The chancellor claimed that the public service cuts outlined in the Comprehensive Spending Review would be based on fairness and that cuts would be shared equally in an attempt to protect the most vulnerable in our society. Yet research finds that the single parent families will be one of the worst affected groups, facing services cuts equivalent to over 10 per cent of their household income. With 9 out of 10 single parent families headed by women, Amy Mollett examines how poor mothers stand to lose the most when services are cut.
Before the Comprehensive Spending Review was formally announced, the Trade Unions Congress found that the government’s proposed £34 billion cuts to public service would hit the poorest in Britain ten times harder than the richest. By combining Treasury data on health, education, and transport spending with data from surveys such as the British Crime Survey and the Family Resources Survey, the study revealed that different types of households will experience losses to services at starkly varying degrees, as shown in Figure 1.
Figure 1: The distributional impact of Government’s proposed spending cuts (excluding benefit cuts) by household type, 2012-2013
Source: adapted from Where The Money Goes, TUC (2010).
The figure shows that a couple with no children stands to lose the services equivalent to 3 per cent of their net household income, or approximately £817 a year, whilst couples with children look to lose services equivalent to 5.1 per cent, or approximately £1,012 a year. It is lone parents however who stand out as losing the most across all household groups, by missing out on services equivalent to 11.2 per cent of their net household income, which is more than double that of two parent families. In cash terms this means that single parent families may lose up to £1,900 worth of services per year, with the major losses being felt in education, housing and social care. So far the coalition has not outlined how it will ameliorate poverty for single parent families. Raising the income tax threshold by £1,000 will save basic rate tax payers little more than £170 a year, which will not cover even 10 per cent of the equivalent services lost.
Throughout Britain, a high proportion of single parent families are already in situations of severe financial vulnerability. Figures produced for the Department of Work & Pensions reveal that 51 per cent of people living in single parent families fall into the low-income bracket, which is defined as below 60 per cent of the national median income after deducting housing costs (approximately £195 per week for a single parent with children). In contrast, less than 5 per cent of two parent families fall into this category. Additionally, as Figure 2 demonstrates, single parent families in Britain experience some of the highest poverty rates across Europe.
Figure 2: ‘At risk’ rates for single parents with dependent children, across a selection of EU countries
Between 2006 and 2008, single parent families in Britain faced poverty ‘risk rates’ of 45.6 per cent, the third highest after Malta at 56.8 per cent and Lithuania at 48.3 per cent. The Nordic states, famed for their values of equality, inclusion and universalism, observe the lowest levels of single parent poverty risk at between 16 per cent for Denmark and 26.8 per cent for Sweden. Rather than aiming to achieve similarly low levels of single-parent poverty in Britain, it appears the government’s plans will force families to delve deeper into their pockets than other families to compensate for service losses.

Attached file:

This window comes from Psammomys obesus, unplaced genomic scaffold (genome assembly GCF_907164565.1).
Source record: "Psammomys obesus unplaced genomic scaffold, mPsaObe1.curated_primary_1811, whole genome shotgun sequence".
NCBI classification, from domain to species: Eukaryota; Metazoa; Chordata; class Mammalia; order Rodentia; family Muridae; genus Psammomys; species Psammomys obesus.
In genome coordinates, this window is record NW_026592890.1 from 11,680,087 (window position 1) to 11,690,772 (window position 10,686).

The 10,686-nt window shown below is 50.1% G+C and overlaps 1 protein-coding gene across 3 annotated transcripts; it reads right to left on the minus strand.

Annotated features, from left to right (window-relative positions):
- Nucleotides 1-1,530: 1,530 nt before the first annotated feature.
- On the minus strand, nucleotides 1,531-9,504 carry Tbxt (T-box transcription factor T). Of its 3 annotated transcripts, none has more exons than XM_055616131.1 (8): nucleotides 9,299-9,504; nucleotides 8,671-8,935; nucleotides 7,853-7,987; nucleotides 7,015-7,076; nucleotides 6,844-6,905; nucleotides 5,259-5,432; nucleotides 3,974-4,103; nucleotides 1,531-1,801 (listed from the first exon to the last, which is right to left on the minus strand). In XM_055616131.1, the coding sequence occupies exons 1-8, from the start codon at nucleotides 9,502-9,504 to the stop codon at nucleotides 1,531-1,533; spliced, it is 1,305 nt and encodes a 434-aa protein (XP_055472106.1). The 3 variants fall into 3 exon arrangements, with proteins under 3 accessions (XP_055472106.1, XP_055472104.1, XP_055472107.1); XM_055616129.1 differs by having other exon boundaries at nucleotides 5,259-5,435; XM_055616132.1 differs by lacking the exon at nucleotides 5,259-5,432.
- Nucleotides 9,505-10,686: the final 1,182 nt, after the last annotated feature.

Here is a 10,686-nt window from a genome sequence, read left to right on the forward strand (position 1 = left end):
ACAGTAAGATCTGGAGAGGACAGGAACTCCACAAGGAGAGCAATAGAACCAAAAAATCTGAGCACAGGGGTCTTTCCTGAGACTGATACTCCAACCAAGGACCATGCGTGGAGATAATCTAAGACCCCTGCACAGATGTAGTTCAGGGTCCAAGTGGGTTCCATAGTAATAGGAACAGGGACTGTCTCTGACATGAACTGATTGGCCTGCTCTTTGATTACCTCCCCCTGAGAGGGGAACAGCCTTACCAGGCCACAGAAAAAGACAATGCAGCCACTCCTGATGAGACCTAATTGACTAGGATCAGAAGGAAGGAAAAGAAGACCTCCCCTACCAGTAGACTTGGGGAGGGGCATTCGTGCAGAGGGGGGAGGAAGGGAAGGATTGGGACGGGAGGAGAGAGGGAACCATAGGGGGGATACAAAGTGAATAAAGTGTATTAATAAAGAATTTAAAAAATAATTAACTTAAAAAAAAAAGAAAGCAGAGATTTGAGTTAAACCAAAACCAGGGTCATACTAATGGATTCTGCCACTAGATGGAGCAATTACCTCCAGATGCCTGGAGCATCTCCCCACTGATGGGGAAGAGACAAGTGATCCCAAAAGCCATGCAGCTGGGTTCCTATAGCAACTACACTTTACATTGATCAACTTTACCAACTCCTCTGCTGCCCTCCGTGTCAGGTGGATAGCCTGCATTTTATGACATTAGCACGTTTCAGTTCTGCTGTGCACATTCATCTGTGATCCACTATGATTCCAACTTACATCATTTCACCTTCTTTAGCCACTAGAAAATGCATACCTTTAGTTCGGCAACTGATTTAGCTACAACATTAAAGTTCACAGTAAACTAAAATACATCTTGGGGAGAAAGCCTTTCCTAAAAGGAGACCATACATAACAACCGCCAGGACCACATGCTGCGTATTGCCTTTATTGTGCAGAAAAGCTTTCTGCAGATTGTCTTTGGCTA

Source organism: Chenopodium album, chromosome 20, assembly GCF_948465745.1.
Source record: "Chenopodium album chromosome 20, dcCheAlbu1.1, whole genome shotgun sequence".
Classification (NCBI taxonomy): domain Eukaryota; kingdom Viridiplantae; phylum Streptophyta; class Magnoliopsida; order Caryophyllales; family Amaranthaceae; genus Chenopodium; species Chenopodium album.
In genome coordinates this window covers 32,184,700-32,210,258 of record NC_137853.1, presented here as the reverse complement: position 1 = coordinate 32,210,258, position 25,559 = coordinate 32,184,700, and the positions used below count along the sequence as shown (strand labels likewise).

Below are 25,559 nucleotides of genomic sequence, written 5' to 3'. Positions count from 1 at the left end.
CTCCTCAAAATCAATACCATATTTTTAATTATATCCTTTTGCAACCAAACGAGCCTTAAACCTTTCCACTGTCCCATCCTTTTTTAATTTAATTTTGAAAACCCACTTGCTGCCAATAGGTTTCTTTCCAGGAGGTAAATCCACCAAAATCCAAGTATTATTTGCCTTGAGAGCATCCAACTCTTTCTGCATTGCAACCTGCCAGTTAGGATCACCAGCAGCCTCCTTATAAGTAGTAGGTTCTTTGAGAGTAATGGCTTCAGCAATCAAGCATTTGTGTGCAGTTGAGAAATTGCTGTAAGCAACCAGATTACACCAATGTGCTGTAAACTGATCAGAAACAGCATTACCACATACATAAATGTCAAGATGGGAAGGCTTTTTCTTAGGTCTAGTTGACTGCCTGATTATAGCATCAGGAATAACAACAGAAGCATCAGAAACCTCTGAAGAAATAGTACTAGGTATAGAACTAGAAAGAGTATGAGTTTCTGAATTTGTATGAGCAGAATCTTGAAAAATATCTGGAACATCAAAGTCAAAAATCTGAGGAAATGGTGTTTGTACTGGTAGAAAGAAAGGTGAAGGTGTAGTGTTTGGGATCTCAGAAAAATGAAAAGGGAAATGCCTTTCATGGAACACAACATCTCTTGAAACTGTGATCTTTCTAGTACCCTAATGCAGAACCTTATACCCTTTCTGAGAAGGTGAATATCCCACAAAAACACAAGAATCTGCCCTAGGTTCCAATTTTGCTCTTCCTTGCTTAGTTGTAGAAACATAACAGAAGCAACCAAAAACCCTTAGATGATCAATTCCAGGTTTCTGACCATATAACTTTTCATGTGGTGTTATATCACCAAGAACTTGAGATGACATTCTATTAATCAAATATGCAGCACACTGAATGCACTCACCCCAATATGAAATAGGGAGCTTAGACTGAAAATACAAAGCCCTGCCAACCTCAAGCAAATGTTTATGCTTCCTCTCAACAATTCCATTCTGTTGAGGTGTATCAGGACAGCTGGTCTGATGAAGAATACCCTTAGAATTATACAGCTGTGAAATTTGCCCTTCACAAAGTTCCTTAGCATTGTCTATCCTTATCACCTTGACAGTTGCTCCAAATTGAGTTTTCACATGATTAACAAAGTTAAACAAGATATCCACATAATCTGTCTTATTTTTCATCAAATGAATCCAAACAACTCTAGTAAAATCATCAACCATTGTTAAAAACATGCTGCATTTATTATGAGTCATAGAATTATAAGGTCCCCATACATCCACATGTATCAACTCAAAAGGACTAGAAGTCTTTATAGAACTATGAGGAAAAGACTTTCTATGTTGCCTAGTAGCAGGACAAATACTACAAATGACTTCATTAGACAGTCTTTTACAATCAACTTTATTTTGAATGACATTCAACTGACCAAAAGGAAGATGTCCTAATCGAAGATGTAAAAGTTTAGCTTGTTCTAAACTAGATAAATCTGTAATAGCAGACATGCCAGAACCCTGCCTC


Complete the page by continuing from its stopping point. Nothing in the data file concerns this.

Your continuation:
There is a strong gender component to the impact of public services cuts. In Britain, 91 per cent of single parents are women, suggesting that single mothers experience poverty and deprivation at much higher rates than single fathers. Single mothers are also overwhelming employed in part time, low paid, or public sector employment, and will therefore also be affected badly by pay freezes and the massive public sector job losses.
Single parent families will suffer disproportionately not only under cuts to public services but also under tax increases and benefit changes. A gender audit of June’s emergency budget undertaken by shadow welfare secretary Yvette Cooper found that of the £8bn net personal tax increases and benefit cuts expected be made by the financial year 2014-2015, an estimated £5.8bn will be paid for by women, whereas £2.2bn will be paid for by men. Figure 3 breaks down the expected savings to be made on benefits and credits by the claimant’s sex.
Figure 3: Amounts to be raised by 2014-2015 from a selection of benefits and tax credits, by sex of claimants
We see that the split falls 72.5 per cent on services which women use and fund, with 27.5 per cent of the savings to be made through services used and funded by men. Services used exclusively by low income and single mothers will be hit especially hard; cuts to the Sure Start maternity grant worth £75m or £500 per family, coupled with the abolition of the Health in Pregnancy grant worth £150m or £190 per family could contribute to higher rates of maternal mortality and morbidity, which are already three times higher for single mothers than married women in the UK. Major reductions in child benefit and tax credits could also severely increase the financial burden for low income and single mothers.
It is clear that single parent families, especially those headed by women, are at risk of becoming even more vulnerable to poverty under the coalition’s spending cuts and benefit reforms. It seems neither fair nor equal to cut services to vulnerable who will be hit the hardest, and from multiple directions.
Click here to respond to this post.
Please read our comments policy before posting.